Shell Game in Prince George's

April 16, 1991

Until now, Prince George's County Executive Parris Glendening has been a model of responsible and visionary leadership in tough times, slashing spending and wringing impressive concessions from county labor unions.

But his latest scheme to deal with the county's deficit-traumatized budget is more irresponsible than innovative. In a dangerous, politically inspired gamble on better times, Mr. Glendening has won preliminary approval from the county council to borrow $60 million -- probably by selling short-term notes -- to help cover this year's $80 million revenue gap. The script goes something like this: The county borrows money to get through the next year without slashing services, the economy picks up and Prince George's pays off the loan.

The rationale for this is easily understandable. Like most suburban outposts, Prince George's troubles stem from deep, unexpected gaps in tax receipts rather than long-term structural deficiencies. Short-term borrowing, says Mr. Glendening, will allow the county to pay its bills without compromising education and other services. This wager is predicated heavily on a return to near historical growth rates and some $40 million in new taxes. "You don't necessarily have to destroy service levels in one year if you can cover a shortfall in subsequent years," said Mr. Glendening. "A year from now will find us with preserved educational resources and ready to start our recovery."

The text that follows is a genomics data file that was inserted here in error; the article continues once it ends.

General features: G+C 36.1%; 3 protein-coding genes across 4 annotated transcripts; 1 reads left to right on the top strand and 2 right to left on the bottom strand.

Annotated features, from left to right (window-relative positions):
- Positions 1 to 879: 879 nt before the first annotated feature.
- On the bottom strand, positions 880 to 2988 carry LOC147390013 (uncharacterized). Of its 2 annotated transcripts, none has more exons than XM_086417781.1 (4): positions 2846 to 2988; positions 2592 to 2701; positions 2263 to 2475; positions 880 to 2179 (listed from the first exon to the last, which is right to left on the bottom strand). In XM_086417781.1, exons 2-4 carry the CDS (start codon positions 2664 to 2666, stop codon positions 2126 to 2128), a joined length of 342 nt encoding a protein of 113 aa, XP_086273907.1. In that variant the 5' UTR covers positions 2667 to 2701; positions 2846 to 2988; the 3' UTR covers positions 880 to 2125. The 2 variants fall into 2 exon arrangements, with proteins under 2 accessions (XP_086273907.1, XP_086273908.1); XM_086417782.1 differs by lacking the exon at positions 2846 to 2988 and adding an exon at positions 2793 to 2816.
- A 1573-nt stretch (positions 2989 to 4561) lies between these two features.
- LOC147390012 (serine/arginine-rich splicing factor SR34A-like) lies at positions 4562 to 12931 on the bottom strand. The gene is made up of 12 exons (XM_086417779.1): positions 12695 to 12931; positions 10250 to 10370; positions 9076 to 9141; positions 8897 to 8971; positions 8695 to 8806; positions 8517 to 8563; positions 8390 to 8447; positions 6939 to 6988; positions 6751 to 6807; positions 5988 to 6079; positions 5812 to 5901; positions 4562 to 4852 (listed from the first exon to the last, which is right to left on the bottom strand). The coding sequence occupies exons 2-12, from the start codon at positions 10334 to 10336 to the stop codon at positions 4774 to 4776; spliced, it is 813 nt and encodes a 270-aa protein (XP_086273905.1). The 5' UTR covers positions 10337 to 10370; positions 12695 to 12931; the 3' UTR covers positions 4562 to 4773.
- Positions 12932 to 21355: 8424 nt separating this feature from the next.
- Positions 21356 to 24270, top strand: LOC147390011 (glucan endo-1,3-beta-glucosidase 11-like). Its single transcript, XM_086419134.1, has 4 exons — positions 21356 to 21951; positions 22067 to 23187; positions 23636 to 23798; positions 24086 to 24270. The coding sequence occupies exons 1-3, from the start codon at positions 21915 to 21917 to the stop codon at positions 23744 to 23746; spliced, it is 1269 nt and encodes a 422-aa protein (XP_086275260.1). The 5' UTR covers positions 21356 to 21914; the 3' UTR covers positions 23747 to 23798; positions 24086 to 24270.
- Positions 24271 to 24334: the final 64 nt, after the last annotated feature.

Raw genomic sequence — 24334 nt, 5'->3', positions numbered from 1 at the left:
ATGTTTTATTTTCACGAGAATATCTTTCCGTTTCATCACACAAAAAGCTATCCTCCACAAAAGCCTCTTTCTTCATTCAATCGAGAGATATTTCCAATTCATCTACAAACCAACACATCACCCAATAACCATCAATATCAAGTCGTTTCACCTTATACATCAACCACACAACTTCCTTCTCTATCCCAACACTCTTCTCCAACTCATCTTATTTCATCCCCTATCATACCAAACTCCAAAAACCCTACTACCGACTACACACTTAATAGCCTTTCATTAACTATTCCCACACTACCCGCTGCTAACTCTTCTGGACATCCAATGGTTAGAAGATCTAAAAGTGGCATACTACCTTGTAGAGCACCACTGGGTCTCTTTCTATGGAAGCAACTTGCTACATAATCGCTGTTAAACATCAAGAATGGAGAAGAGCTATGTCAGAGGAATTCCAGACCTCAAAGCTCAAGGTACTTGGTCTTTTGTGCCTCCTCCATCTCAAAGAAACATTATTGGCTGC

The lessons of the recent past, however, suggest that this is not a time of fiscal predictability. A year hence, Prince George's may well find itself in the position of still having to cut services under the weight of heavier debt. There's also the strong likelihood of a downgraded bond rating, which will make future borrowing more expensive.

Mortgaging future cash flow to pay this year's bills is appalling fiscal policy masquerading as a solution to difficult economic times. The current recession represents an unwelcome day of financial reckoning for most jurisdictions in the region. Attempting to avoid the inevitable is a dangerous shell game.

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